Former longtime Iowa Gov. Robert D. Ray, who helped thousands of Vietnam War refugees relocate to the state and defined Iowa’s Republican politics for years, has died. He was 89.
Ray, who never faced a serious election challenge during his 14 years as governor, died Sunday morning at a nursing home in Des Moines, said his former chief of staff David Oman. Ray had been battling Parkinson’s disease for several years, Oman said.
Ray once said that his approach to governing was simple: leave politics out of the decision-making process.
“I used to tell the staff, whenever we would talk about something like that, that you don’t start talking about politics at all,” Ray told The Associated Press during an interview in November 2011. “Let’s just decide what the right thing to do is, and then we’ll decide how to promote it.”
During his 14 years as governor, Ray never faced a serious election challenge before he decided not to again seek re-election in 1982.
Recalling his time at the state’s helm, Ray said he was especially proud of his work beginning in 1975 to resettle refugees from the Vietnam War in Iowa. The state became one of the largest resettlement locations in the U.S., and Ray dismissed any notion that relocating thousands of people fleeing Vietnam to his largely rural Midwestern state would carry political risks.
“It was saving the lives of refugees,” Ray said. “People would say that you might not get re-elected and I would say I can make more money if I don’t get re-elected.”
He was born Robert Dolph Ray in Des Moines on Sept. 26, 1928. Ray graduated from the Drake University law school in 1954, and became active in Republican politics while practicing law. He eventually was considered a leader of the party’s moderate wing.
He became chairman of the Iowa Republican Party and was credited with rebuilding it after the devastating GOP losses in 1964, when Barry Goldwater headed the party’s national ticket and lost in a historic landslide to President Lyndon B. Johnson.
Ray was rewarded for his efforts with his gubernatorial win. He also served as chairman of the National Governors Association, the Republican Governors Association, the Midwestern Governors Association, the Education Commission of the States and the Council of State Governments. And in 1976, he and his wife, Billie, and their three children were the first family to live in the governor’s mansion in Terrace Hill.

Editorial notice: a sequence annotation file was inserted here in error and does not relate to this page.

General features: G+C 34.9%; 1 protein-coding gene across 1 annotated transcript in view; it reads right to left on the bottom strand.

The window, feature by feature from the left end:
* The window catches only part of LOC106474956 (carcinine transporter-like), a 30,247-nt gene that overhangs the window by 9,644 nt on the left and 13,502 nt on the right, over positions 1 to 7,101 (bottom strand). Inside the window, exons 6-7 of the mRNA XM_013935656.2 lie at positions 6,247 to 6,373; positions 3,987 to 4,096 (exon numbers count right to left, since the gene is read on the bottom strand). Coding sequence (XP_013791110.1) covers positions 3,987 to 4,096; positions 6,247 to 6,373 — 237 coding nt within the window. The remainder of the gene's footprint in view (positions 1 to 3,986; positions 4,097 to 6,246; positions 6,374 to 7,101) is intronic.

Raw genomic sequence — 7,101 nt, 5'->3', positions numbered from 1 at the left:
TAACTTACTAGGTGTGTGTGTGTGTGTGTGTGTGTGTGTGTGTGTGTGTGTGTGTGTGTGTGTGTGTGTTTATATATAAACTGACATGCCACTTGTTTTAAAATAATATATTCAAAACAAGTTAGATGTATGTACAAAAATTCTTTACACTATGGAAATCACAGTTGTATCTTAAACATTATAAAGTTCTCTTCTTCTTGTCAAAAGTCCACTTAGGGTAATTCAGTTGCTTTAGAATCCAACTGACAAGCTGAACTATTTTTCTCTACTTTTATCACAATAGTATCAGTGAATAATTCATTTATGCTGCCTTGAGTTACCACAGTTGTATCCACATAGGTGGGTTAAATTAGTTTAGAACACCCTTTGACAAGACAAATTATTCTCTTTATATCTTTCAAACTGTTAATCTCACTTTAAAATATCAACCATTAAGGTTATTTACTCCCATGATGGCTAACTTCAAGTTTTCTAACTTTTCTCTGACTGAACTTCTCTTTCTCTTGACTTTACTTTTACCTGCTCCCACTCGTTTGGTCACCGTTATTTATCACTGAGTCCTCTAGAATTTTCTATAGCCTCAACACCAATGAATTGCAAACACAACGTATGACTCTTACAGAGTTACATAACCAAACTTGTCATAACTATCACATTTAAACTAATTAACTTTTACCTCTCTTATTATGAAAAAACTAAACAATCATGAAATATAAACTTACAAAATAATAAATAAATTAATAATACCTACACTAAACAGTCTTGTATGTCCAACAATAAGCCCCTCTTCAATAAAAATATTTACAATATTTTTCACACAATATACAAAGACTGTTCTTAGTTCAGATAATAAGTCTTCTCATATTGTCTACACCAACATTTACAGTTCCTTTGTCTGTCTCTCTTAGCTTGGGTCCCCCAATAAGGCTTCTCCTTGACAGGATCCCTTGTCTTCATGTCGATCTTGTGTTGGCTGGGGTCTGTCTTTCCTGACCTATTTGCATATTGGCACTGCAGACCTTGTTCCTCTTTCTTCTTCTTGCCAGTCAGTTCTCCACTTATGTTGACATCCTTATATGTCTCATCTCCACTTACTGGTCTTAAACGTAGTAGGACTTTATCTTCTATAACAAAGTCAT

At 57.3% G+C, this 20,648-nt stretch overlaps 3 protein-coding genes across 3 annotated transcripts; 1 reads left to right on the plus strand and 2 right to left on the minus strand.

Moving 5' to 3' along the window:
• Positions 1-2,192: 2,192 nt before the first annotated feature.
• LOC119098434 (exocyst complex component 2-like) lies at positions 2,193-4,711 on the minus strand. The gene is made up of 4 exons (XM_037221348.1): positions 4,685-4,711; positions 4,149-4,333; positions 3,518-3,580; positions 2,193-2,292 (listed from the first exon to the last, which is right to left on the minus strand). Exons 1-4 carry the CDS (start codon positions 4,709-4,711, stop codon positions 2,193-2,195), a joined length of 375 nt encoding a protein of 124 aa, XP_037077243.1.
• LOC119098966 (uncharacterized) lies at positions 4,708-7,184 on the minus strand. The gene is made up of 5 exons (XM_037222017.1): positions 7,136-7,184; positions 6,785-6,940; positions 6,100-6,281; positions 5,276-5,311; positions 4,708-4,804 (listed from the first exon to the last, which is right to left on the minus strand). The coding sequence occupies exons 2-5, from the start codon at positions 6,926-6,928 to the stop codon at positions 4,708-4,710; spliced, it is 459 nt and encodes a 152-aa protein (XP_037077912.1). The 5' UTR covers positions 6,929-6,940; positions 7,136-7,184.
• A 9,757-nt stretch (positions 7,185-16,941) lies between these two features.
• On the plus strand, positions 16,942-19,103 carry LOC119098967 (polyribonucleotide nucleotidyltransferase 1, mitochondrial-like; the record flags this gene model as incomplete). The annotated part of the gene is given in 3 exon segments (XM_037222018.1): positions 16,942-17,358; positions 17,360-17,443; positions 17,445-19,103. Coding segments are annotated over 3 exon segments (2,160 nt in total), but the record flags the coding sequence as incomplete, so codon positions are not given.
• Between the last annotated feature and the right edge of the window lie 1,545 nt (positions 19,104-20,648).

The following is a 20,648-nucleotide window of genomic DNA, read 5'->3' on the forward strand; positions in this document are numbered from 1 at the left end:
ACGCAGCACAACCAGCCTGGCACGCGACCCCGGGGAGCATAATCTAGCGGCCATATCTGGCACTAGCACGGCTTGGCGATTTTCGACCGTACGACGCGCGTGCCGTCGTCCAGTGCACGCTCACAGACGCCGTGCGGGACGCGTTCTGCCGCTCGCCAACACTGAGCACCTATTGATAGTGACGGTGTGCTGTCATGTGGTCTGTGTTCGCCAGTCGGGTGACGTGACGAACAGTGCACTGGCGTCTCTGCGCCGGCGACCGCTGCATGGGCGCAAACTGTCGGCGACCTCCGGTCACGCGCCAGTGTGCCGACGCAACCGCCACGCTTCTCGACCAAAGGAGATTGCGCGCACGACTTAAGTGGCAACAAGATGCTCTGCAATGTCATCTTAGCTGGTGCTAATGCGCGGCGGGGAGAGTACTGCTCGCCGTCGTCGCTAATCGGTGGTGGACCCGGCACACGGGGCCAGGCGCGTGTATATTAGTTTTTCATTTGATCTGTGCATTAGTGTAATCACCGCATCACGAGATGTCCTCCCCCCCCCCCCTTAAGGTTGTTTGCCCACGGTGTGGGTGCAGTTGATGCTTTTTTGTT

Although Ray was a strong Republican throughout his life, some of his decisions seemed to run counter to GOP leanings at the time.
He signed into law the state’s bottle deposit system, which encouraged recycling by tacking a fee on soda and beer bottles that was repaid upon their return. He also created the Iowa Commission on the Status of Women, which advocates for policies that benefit women and girls. He also signed executive orders promoting civil rights and energy conservation.
“Obviously he was intelligent and a good politician, but he also had this compassion and forward thinking,” veteran Republican activist Becky Beach said in 2011. “To be a conservative Republican and talk about women’s rights was not something that everybody looked favorably on.”
But she noted that Ray “always had such a presence and generosity that kind of transcended whatever the chaos of the day was.”
Jerry Fitzgerald, who served as Democratic House majority leader during part of Ray’s tenure, said the former governor was reasonable and wanted to solve problems.
“He was an honorable man who did a lot of good things for the state,” Fitzgerald said a November 2011 interview.
Current Iowa Gov. Kim Reynolds praised Ray’s leadership.
“His civility, courage and common-sense governing set a high standard for those who followed,” Reynolds said Sunday.
Ray remained active in public life after leaving the governor’s office, including serving as interim mayor of Des Moines in 1997, the same year he helped form the Institute for Character Development at Drake University. A year later, he served as the university’s interim president.
What attracted him to politics, he said, was the chance to work with people and improve their lives.
“There’s an excitement about being able to help other people, particularly in the governor’s office,” Ray said. “Money isn’t the only reason you exist.”